Archive for the ‘Uncategorized’ Category

Simple Rules When Interacting with Marine Mammals this Summer

December 7, 2016

Whilst not directly shark related, we felt it important to pass on these simple rules published by Department of Conservation.

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While you are out on the water this summer, if you do encounter a white shark, we would love to hear about your encounter and see any images you may have taken so we can attempt to ID the animal from the growing New Zealand ID database.

Contact us at whitesharkconservationtrust@gmail.com

Stay Safe on the Water this Summer!

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NEW ZEALAND WHITE SHARK RESEARCH

December 24, 2015

White shark research has been conducted arguably since the last 1960’s, but in New Zealand it has only been ongoing for the last 10 years.  Initial studies commenced at the Chatham Islands in 2005.  GmapChatsAt that time white sharks were known to frequent the Chatham Islands and it was considered a potential  ‘aggregation’ site. However popular opinion was that white shark sightings elsewhere in New Zealand were individuals that had strayed off course from Australia and there was no ‘resident populations’.

The research project that initially kicked things off was a joint venture between the National Institute of Water and Atmospheric Research (NIWA) and the Department of Conservation (DoC), headed up by Dr Malcolm Francis (NIWA) and Clinton Duffy (DoC).  The reason for the interest in white sharks in New Zealand was driven by ongoing international concern about their conservation status, particularly their listing on Appendix 1 and 2 of the Convention on Migratory Species, and the almost complete lack of any robust information on the species in New Zealand waters. Knowledge of their low reproductive and growth rates also suggested that reported levels of fishing mortality could be causing their population to decline.  Little is known about the habitat requirements of white sharks, their seasonal behaviour patterns, or their interactions with fisheries.   It was felt that an improved understanding of where they are at what times, and their migratory patterns would allow strategies for reducing bycatch to be developed.  The initial objectives of the project were:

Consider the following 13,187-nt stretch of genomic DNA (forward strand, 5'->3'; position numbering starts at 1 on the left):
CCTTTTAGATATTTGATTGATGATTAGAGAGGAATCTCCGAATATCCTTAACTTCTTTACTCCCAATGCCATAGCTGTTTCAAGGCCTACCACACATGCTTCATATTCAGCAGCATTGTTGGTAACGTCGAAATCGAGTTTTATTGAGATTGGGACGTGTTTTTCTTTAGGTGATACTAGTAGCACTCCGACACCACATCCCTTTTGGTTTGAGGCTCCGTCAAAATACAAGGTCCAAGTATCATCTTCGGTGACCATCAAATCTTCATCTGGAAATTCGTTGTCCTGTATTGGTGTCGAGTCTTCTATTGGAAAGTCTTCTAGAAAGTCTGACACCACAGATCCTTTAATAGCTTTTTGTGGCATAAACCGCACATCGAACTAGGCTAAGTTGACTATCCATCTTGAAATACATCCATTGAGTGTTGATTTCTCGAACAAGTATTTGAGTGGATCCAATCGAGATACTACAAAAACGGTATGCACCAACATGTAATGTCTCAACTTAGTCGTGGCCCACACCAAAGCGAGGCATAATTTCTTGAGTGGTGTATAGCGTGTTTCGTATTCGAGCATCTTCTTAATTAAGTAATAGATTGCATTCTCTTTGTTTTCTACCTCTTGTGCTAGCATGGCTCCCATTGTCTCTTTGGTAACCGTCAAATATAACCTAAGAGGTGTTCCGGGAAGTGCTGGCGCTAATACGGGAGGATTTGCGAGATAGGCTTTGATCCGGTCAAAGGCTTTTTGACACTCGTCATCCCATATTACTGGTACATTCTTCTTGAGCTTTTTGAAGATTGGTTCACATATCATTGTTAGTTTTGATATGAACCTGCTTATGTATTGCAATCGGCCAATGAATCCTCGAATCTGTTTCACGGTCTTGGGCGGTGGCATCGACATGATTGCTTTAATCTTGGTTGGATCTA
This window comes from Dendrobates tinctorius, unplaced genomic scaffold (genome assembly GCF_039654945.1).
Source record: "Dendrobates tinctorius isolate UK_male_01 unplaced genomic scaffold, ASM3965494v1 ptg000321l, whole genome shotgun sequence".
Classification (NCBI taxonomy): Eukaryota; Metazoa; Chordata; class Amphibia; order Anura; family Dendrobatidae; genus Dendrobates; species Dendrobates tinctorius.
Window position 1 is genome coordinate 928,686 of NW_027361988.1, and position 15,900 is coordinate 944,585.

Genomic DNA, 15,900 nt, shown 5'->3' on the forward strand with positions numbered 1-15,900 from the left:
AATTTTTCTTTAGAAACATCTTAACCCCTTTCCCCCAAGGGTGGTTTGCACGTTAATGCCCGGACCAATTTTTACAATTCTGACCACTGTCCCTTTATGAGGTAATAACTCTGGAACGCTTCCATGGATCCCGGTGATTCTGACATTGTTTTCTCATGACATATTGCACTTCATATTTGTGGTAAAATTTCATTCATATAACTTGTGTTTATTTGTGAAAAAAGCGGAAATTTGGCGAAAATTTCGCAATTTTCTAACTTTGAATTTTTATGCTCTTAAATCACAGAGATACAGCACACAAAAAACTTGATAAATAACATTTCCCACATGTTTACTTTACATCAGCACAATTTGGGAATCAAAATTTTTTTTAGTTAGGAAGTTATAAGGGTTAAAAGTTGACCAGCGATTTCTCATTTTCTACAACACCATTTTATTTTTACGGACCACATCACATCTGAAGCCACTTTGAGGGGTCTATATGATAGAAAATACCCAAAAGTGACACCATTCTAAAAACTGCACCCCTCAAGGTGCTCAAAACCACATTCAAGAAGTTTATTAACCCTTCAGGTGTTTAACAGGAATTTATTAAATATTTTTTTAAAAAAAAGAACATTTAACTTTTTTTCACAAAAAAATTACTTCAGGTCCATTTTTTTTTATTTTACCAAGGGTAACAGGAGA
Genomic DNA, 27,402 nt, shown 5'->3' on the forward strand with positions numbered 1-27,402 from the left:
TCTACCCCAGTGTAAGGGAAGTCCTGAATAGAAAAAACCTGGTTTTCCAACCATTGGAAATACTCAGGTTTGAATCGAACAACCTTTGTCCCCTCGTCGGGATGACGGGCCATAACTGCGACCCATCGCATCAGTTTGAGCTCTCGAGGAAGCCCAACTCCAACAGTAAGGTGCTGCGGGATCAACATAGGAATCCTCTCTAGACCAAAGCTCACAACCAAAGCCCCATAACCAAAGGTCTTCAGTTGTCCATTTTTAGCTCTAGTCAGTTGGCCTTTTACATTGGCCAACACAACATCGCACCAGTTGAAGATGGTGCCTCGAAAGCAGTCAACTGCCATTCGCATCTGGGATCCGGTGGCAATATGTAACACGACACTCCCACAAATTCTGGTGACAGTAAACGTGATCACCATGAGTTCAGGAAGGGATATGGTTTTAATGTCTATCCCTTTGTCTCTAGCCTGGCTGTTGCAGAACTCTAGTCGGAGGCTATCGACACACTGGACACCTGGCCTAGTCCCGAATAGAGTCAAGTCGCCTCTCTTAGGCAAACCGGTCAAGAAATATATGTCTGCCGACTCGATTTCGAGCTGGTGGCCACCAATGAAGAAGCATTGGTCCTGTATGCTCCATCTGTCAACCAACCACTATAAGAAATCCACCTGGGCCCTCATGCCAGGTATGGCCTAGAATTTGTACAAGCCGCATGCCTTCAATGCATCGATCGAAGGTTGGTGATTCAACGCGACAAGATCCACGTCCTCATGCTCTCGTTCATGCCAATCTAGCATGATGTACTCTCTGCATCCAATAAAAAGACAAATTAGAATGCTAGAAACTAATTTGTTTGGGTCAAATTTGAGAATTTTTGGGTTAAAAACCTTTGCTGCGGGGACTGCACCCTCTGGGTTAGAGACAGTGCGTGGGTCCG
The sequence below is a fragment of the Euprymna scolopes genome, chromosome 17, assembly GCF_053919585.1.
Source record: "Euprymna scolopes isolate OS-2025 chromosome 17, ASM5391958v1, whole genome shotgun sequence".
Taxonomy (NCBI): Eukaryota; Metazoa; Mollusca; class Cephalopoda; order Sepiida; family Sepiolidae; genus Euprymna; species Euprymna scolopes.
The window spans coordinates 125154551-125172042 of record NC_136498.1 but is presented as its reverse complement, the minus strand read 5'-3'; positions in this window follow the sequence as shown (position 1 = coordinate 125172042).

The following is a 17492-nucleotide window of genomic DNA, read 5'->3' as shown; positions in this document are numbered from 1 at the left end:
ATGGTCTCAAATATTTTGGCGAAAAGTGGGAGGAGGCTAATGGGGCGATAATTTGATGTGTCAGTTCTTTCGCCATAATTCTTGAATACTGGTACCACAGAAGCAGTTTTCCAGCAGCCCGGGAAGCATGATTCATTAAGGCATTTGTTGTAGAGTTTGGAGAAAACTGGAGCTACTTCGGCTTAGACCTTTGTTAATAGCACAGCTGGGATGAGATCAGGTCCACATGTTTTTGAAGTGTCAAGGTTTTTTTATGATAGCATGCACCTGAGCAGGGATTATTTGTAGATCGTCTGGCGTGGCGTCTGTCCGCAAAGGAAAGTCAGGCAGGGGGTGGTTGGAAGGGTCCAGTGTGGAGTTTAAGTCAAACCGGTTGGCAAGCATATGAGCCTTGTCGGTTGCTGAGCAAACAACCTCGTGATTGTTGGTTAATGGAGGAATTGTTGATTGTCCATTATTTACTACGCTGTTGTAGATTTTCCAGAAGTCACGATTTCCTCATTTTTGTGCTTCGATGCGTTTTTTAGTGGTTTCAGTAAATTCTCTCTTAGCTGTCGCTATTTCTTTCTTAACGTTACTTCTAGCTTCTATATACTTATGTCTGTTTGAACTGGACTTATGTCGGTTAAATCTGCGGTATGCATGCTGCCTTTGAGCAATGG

1. Describe the movements and habitats of these sharks in New Zealand and the SW Pacific.
  2. Identify areas of overlap with fisheries inside and outside New Zealand’s EEZ
  3. Investigate the use of photo-ID as a fishery independent method of monitoring population trends.

The Chatham Islands posed a number of obstacles the scientists had to contend with, rough weather and their remote location being the biggest issues.

Chatham Islands

Chatham Islands

Four pop-off archival satellite tags provided by Dr Ramon Bonfil and the Wildlife Conservation Society, NY, were deployed at the Star Keys in 2005 and numerous other large white sharks were observed.   Those early tags quickly opened new insight into migratory movements of New Zealand white sharks, most notably that the sharks tagged at the Chathams were not migrating between South Australia and New Zealand as expected.   All of the tagged sharks moved north of New Zealand to the Louisville Ridge and New Caledonia.  Based upon the success of that expedition it was possible to secure funding for further satellite tagging and eventually expand the programme to other parts of New Zealand, notably Stewart Island.

Research commenced at Stewart Island in 2007 and has been ongoing there ever since.  Initially, the programme focussed on satellite tagging but was expanded to include photo-identification of individual white sharks using their markings, and acoustic tagging to study fine scale movements. Among other things, it is hoped that the photo-identification project will enable estimation of population size and trend at Stewart Island, removing reliance on traditional tagging methodologies and fisheries by-catch data.  The acoustic tagging study involved the deployment of an array of acoustic receivers around the Titi Islands, Ruapuke Island and Paterson Inlet.

Stewart Island

Stewart Island

Satellite tagging of Stewart Island sharks confirmed they also undertake a seasonal migration to subtropical and tropical regions of the southwest Pacific. Perhaps most importantly the tagging undertaken at the Chatham Islands and Stewart Island has shown that sharks do not appear to move between these locations, although they mix off northern New Zealand and outside New Zealand waters.

Meanwhile,  Clinton Duffy also became interested in the movements of juvenile white sharks which were occasionally reported by commercial and recreational fishermen around the upper North Island, in particular the Manukau and Kaipara harbours.    The first satellite tag deployment was on a 2.1 m TL male in Manukau Harbour in February 2006, and this was eventually followed by another deployments on a 3.2m TL female named Kate off Gisborne in September 2009.   Unfortunately both tags came of the sharks prematurely.  However, both were recovered and provided detailed information on the short-term diving behaviour of both sharks.

In 2011 the first shark was successfully tagged in the Manukau with a SPOT and PAT tag. The 2.4m TL female (Marina) was tracked out of the Manukau and up the west coast to Cape Maria Van Diemen and Cape Reinga where her SPOT tag ceased to transmit (possibly due to the battery going flat).

Clinton Duffy attaches the PAT Tag to Marina's Dorsal Fin

Clinton Duffy attaches the PAT Tag to Marina’s Dorsal Fin

Her PAT tag continued to function and it detached off the East Coast of Australia and was recovered on a beach in southern Queensland.  The tag was returned to Clinton and the information is currently being analysed.  We hoped to hear about her movements in detail this year but unfortunately there has been insufficient time to start analysis.